Good To Know

Fentanyl Awareness Month: What Parents Need to Know

by Tricia White | Contributor

October is Fentanyl Awareness Month, a time to raise awareness about the dangers of this deadly drug and to educate parents on how to protect their children. Fentanyl is a synthetic opioid that is up to 100 times more potent than morphine and 50 times more potent than heroin. It is often mixed with other drugs, such as cocaine, heroin, and methamphetamine, without the user’s knowledge. This makes it even more dangerous, as people may not realize how much fentanyl they are consuming.

Fentanyl can cause overdose and death, even in small doses. The signs and symptoms of a fentanyl overdose include:

  • Slow and shallow breathing
  • Weak pulse
  • Cyanosis (bluish tint to the skin and lips)
  • Drowsiness and confusion
  • Vomiting
  • Seizures
  • Loss of consciousness

If you suspect that someone is overdosing on fentanyl, call 911 immediately. There is an antidote to fentanyl overdose called naloxone (also known by the brand name Narcan). Naloxone can reverse the effects of fentanyl and save lives.

What parents need to know

Parents can play a role in protecting their children from fentanyl by talking to them about the dangers of the drug and being aware of the signs and symptoms of an overdose. Here are some tips for parents:

  • Talk to your children about fentanyl. Explain what it is, how it can be dangerous, and how to be safe.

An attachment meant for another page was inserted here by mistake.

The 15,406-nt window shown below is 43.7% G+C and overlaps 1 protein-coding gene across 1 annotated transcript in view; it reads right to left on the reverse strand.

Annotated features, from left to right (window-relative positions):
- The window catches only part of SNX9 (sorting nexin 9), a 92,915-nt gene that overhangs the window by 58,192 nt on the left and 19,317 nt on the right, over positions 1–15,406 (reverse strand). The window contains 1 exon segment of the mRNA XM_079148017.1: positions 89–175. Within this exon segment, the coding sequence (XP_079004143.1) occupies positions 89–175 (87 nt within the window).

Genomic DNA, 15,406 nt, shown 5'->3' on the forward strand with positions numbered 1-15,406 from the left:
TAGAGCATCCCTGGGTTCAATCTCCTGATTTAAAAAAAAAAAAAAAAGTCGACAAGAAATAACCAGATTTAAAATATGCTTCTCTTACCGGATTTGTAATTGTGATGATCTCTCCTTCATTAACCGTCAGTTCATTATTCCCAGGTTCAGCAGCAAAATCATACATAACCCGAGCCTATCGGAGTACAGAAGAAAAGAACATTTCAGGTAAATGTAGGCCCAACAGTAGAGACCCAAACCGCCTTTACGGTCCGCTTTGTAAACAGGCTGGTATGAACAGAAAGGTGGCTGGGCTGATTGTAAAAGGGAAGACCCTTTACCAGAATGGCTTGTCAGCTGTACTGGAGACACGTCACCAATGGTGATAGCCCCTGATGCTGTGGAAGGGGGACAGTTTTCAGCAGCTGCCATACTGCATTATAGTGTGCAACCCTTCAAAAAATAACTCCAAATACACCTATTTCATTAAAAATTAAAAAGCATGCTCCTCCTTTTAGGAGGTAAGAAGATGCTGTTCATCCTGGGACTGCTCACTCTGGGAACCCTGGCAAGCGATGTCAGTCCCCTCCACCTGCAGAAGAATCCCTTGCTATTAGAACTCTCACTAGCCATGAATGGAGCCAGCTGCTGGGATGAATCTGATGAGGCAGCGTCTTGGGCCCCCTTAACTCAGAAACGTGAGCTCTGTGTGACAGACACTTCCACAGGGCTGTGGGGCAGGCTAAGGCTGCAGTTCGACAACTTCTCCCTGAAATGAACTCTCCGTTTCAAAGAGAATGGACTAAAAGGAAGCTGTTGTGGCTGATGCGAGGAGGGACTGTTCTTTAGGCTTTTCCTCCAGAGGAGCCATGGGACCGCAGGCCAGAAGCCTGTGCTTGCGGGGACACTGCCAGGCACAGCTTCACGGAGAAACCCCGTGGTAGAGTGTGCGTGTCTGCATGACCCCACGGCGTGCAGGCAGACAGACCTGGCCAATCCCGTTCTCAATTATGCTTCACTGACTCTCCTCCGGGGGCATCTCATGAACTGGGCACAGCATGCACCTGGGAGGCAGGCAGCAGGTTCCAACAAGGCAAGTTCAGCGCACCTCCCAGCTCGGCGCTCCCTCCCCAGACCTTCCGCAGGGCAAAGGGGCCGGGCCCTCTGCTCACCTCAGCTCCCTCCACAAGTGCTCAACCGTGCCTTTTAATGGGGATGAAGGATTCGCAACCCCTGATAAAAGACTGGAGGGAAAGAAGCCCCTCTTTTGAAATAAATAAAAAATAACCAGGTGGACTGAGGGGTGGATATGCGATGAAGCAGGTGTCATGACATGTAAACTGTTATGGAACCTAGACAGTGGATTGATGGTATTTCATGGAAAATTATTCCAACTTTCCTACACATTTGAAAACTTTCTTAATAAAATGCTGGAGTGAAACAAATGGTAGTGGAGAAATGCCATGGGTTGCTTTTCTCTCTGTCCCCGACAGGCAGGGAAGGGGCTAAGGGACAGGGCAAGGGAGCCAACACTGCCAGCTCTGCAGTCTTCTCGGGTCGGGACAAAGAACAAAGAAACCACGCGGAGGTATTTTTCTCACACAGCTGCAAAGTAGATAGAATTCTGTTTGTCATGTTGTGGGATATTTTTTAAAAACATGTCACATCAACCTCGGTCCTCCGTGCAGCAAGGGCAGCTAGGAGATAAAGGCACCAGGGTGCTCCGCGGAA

• Be aware of the signs and symptoms of an overdose. If you see any of these signs in your child or someone they know, call 911 immediately.
  • Talk to your children about the dangers of taking drugs from strangers. Fentanyl can be laced in other drugs without the user’s knowledge.
  • Talk to your children about the importance of seeking help if they are struggling with addiction. There are many resources available to help people get treatment for addiction.

Here are some additional tips for parents:

  • Educate yourself about fentanyl. The more you know about the drug, the better equipped you will be to talk to your children about it and to protect them from it.
  • Talk to your children’s friends’ parents about fentanyl. The more parents who are aware of the dangers of fentanyl, the more likely it is that children will be safe.
  • Be vigilant about your children’s online activity. Fentanyl dealers often use social media to sell drugs.
  • Talk to your children about the importance of bystander intervention. If they see someone who is overdosing, they should call 911 and try to help the person until help arrives.

Resources for parents

There are a number of resources available to help parents talk to their children about fentanyl and to protect them from the drug. Here are a few examples:

Parents can play a vital role in protecting their children from fentanyl. By talking to their children about the dangers of the drug and being aware of the signs and symptoms of an overdose, parents can help their children stay safe.

Editor’s Note: This content is not intended to be a substitute for professional medical advice, diagnosis, or treatment, and does not constitute medical or other professional advice.

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